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US wholesale prices dip 0.1 percent in January

FILE- In this Aug. 24, 2018, file photo, a worker rakes wild blueberries at a farm in Union, Maine. On Thursday, Feb. 14, 2019, the Labor Department r...

FILE- In this Aug. 24, 2018, file photo, a worker rakes wild blueberries at a farm in Union, Maine. On Thursday, Feb. 14, 2019, the Labor Department r...

WASHINGTON (AP) — U.S. wholesale prices fell for a second straight month in January as energy costs fell sharply again. The monthly declines were more evidence that inflation remains under control.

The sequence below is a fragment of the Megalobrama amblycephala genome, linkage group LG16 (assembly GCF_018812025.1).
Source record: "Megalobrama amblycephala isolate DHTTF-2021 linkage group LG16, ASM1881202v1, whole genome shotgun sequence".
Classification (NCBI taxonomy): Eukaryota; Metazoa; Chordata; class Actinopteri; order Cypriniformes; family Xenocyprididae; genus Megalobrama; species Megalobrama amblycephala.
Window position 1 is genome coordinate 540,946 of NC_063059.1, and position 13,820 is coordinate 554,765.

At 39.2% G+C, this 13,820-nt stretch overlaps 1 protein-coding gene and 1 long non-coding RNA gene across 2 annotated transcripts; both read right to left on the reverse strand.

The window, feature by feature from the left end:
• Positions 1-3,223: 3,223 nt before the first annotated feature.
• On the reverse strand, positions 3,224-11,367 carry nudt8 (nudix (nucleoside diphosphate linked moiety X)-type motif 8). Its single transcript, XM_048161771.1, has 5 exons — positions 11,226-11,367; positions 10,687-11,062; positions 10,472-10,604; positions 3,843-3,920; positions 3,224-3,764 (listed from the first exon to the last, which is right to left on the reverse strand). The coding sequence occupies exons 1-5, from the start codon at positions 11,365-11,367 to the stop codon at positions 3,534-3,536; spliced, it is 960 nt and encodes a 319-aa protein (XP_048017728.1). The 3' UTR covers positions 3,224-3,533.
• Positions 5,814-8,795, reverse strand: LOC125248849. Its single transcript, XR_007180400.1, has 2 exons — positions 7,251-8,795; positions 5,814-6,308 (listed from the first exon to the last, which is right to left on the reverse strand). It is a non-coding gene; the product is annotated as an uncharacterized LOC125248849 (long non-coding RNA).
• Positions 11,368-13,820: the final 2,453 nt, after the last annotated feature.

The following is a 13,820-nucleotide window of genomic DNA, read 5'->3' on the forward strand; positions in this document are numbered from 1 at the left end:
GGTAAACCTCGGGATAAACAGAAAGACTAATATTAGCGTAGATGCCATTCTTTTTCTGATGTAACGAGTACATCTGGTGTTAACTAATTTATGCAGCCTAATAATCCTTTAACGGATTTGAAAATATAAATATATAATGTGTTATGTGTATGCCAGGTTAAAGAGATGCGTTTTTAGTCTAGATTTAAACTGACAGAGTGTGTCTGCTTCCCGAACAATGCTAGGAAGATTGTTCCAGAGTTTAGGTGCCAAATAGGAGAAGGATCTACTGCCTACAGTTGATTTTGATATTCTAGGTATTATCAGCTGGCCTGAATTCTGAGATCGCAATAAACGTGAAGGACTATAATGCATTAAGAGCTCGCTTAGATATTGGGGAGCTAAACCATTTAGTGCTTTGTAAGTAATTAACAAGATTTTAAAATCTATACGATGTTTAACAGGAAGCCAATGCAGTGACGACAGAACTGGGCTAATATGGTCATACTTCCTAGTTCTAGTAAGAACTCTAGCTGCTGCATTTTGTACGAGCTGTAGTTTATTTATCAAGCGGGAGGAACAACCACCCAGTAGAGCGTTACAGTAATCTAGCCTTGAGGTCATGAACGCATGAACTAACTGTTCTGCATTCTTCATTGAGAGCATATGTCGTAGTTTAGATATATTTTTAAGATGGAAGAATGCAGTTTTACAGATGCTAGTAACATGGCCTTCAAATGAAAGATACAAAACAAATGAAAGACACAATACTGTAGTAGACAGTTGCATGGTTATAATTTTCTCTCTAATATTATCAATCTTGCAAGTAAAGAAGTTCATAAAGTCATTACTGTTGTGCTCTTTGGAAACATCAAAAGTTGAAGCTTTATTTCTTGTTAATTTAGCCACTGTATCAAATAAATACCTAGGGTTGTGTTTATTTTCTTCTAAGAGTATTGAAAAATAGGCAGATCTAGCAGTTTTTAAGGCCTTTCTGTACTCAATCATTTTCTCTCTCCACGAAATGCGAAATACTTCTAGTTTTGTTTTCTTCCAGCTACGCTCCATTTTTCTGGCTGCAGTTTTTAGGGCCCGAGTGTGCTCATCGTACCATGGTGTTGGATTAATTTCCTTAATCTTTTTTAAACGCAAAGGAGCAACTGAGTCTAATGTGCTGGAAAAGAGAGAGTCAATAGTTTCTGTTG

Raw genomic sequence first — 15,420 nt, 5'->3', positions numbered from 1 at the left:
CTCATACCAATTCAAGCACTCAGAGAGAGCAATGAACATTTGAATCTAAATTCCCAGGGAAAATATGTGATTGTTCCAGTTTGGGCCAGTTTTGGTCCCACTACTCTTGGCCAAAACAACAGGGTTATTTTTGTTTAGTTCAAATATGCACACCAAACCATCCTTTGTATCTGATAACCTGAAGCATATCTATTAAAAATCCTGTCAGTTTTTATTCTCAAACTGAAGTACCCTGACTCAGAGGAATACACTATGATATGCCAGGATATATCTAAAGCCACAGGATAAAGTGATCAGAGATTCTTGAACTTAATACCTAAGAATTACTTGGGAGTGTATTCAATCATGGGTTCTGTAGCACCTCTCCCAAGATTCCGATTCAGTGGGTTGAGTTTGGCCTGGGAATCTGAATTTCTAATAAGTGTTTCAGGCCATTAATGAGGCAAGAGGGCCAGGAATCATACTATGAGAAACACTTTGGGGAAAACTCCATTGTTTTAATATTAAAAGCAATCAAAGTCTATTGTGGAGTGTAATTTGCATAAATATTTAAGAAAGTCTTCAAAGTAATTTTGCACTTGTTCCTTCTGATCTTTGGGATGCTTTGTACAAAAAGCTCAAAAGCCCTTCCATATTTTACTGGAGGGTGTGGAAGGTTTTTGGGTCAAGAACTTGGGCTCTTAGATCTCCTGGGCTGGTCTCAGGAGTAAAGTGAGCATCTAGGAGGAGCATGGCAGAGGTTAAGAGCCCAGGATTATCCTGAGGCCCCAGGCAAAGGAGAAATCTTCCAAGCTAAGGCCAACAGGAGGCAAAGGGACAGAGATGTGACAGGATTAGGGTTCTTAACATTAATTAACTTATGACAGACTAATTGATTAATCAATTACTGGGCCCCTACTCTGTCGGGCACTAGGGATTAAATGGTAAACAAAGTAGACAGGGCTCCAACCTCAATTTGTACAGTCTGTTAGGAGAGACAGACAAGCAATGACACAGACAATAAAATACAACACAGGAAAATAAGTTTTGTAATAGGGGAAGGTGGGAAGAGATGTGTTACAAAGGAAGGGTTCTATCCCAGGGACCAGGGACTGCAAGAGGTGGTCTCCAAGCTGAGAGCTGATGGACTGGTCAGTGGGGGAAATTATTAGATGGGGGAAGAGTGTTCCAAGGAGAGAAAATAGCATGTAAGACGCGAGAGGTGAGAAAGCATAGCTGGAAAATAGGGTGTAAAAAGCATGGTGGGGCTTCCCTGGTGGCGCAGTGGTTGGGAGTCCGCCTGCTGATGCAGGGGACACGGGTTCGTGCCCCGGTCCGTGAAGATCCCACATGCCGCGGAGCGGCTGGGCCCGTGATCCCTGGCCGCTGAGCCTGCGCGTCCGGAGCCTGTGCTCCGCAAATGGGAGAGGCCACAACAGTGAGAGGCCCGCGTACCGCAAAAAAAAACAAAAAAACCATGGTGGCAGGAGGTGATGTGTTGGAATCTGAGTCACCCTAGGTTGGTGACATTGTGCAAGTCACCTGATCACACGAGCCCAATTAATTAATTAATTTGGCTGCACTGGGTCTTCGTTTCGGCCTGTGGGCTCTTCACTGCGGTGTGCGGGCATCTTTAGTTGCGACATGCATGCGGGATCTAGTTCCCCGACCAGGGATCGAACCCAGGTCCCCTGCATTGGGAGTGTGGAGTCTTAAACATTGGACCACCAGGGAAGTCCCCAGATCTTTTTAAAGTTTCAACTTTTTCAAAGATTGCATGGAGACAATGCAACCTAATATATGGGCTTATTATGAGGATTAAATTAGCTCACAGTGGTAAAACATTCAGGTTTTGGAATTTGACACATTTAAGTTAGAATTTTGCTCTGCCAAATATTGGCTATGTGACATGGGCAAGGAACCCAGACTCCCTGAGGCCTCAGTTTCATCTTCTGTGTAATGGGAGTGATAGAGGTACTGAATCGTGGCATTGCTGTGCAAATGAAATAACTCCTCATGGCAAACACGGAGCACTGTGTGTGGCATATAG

The Labor Department said Thursday that producer prices, which track changes before they reach the consumer, dipped 0.1 percent in January, matching the 0.1 percent December decline. In both months energy prices fell sharply, dropping 3.8 percent last month after a decline of 4.3 percent in December. Energy prices began falling in November with a 5.1 percent drop.

Over the past 12 months, wholesale prices have risen just 2 percent. That's the smallest 12-month change since July 2017. Core wholesale prices, which subtract volatile food and energy, were up 2.6 percent over the past 12 months.


Updated : 2020-12-06 10:14 GMT+08:00